Florida ranks 48th in average teacher salaries. Housing costs and inflation have burdened educators already suffering long before the pandemic.
Board members concerned about cuts to I.T. and other programs to pay for raises proposed by board member Allen Zeman miss the forest for the trees. Research conclusively shows that the most important driver in student learning is the teacher. As pay continues to lag behind other professions requiring advanced education, the county will struggle to fill critical vacancies.
While a majority of the Board and its superintendent recommend waiting until January to reconsider, over 260,000 Broward students will continue to be underserved as vacant teaching positions go unfilled. Board members should review the law of supply and demand from any high school economics class — if they can find one with a teacher, that is.
Luiz Bravim, Hollywood
Act now on salaries
Finally, teacher and principal pay is front and center. For years, our teachers and principals and their organizations have stressed that good schools require decent salaries for those working with students. The raises being considered by the School Board will have to be negotiated, and Broward’s new superintendent needs time to work out the impacts.
Teacher shortages won’t be solved by lowering hiring standards. Contrary to the claims of a vocal minority, our School Board works hard to put students first and employ personnel to ensure student success. For years, the public has said that educators are underpaid. Considering how expensive today’s college degrees are, and the high cost of living in Broward, it’s time to put dollars behind our words.
Action is long overdue!
Maureen Dinnen, Fort Lauderdale
The writer is a former Broward County School Board member.
(Editor’s Note: The next School Board meeting is at 5:30 p.m. Tuesday, Aug. 1, at 600 S.E. 3rd Ave., Fort Lauderdale, where the board will tentatively approve a new budget).
Neglecting our right to vote strips away our power to shape society and opens the door to officials who may not represent our values or interests. This weakens democracy.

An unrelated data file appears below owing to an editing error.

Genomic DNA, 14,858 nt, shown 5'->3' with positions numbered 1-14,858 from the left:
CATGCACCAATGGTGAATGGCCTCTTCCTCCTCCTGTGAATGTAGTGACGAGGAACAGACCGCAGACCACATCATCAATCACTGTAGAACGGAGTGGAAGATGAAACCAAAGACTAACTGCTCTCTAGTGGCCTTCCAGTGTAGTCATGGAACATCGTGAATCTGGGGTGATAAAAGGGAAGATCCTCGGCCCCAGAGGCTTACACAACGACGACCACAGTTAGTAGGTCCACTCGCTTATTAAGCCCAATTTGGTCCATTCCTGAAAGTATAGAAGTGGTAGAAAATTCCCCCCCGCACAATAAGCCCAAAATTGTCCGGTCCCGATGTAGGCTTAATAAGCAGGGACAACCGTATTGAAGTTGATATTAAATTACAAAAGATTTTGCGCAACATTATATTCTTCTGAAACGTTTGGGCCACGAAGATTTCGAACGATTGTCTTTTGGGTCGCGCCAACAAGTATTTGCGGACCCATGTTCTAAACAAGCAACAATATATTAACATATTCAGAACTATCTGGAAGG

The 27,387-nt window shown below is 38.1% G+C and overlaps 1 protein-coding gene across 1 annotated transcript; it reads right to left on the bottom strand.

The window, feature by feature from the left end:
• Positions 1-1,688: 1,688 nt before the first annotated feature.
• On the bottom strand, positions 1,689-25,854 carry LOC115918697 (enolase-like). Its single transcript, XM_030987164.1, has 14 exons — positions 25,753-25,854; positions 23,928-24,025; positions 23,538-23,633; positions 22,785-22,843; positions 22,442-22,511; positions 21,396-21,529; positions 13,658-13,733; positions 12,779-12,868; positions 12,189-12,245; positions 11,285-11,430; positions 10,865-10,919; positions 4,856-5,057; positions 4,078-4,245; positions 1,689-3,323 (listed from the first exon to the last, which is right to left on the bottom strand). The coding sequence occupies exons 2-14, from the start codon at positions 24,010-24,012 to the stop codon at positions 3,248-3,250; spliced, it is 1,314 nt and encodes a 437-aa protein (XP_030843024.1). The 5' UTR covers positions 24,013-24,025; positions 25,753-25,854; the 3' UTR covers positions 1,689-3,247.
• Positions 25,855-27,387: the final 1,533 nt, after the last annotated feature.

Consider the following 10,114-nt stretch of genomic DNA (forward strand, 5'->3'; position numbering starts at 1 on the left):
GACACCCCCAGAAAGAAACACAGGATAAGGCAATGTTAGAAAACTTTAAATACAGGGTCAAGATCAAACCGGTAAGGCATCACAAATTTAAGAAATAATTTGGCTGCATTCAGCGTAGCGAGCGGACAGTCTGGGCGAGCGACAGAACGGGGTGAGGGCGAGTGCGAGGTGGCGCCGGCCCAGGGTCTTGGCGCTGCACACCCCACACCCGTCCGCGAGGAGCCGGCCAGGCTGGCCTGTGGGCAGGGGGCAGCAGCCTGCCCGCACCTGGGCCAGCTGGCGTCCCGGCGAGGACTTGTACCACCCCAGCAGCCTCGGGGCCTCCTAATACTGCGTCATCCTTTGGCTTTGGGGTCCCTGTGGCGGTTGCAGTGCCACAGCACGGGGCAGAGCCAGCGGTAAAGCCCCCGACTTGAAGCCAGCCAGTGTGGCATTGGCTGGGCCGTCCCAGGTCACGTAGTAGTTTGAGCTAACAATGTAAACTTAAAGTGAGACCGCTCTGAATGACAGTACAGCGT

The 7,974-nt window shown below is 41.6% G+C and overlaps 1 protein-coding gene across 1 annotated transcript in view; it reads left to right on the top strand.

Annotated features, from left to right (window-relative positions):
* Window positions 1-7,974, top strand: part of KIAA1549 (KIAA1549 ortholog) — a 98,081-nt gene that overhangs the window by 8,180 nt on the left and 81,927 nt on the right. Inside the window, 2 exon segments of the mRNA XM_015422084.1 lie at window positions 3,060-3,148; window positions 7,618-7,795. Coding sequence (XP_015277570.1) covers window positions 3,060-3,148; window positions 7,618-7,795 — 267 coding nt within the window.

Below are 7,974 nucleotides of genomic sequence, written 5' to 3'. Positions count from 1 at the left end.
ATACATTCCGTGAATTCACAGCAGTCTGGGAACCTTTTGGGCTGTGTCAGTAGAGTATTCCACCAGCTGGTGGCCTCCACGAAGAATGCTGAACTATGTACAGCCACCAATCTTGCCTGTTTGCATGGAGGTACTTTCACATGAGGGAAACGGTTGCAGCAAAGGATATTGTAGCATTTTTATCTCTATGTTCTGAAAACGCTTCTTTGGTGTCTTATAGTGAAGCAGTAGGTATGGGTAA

In the Florida Legislature, we have witnessed changes that adversely impact communities. Unfortunately, when government leaders wield words to diminish the contributions of the Black community and erase the grim reality of slavery, even citing its benefits, it undermines truth.
Such words can hinder social progress and make Black people feel uncomfortable.
Recognizing the invaluable contributions and struggles of Black people is not only a matter of social justice but also unifies citizens. It is vital to teach Black greatness alongside the history of slavery. The Department of Education’s campaign to revise the curriculum perpetuates harmful and ignorant notions.
The effects of not voting also extend nationally. The U.S. Supreme Court’s recent decision against race-conscious admission policies ends affirmative action in higher education, undermining diversity and equal opportunity. This restricts progress in addressing systemic discrimination and neglects the need to correct educational inequalities.
To safeguard democracy and advance social justice, we must exercise our right to vote.
Rosalind Osgood, Fort Lauderdale
The writer is a member of the Florida Senate, District 32.
Stop horse slaughters
As a Florida resident, I am deeply concerned about the pressing issue of horse slaughter, which demands immediate attention. With Sen. Marco Rubio representing our state and its strong equestrian ties, we have a unique opportunity to advocate for the welfare of equines.
I commend Rubio, one of nine Senate co-sponsors of the Save America’s Forgotten Equines (SAFE) Act (S.2037), which seeks a permanent federal ban on domestic horse slaughter and exportation of horses for slaughter abroad for human consumption. Without this legislation, the U.S. will continue sending thousands of American horses across our borders each year to be slaughtered for their meat.
We need to ensure that SAFE Act language is included in the upcoming federal farm bill. Let us unite in making a brighter future for our nation’s horses.
Sophia Pastorini, Coral Gables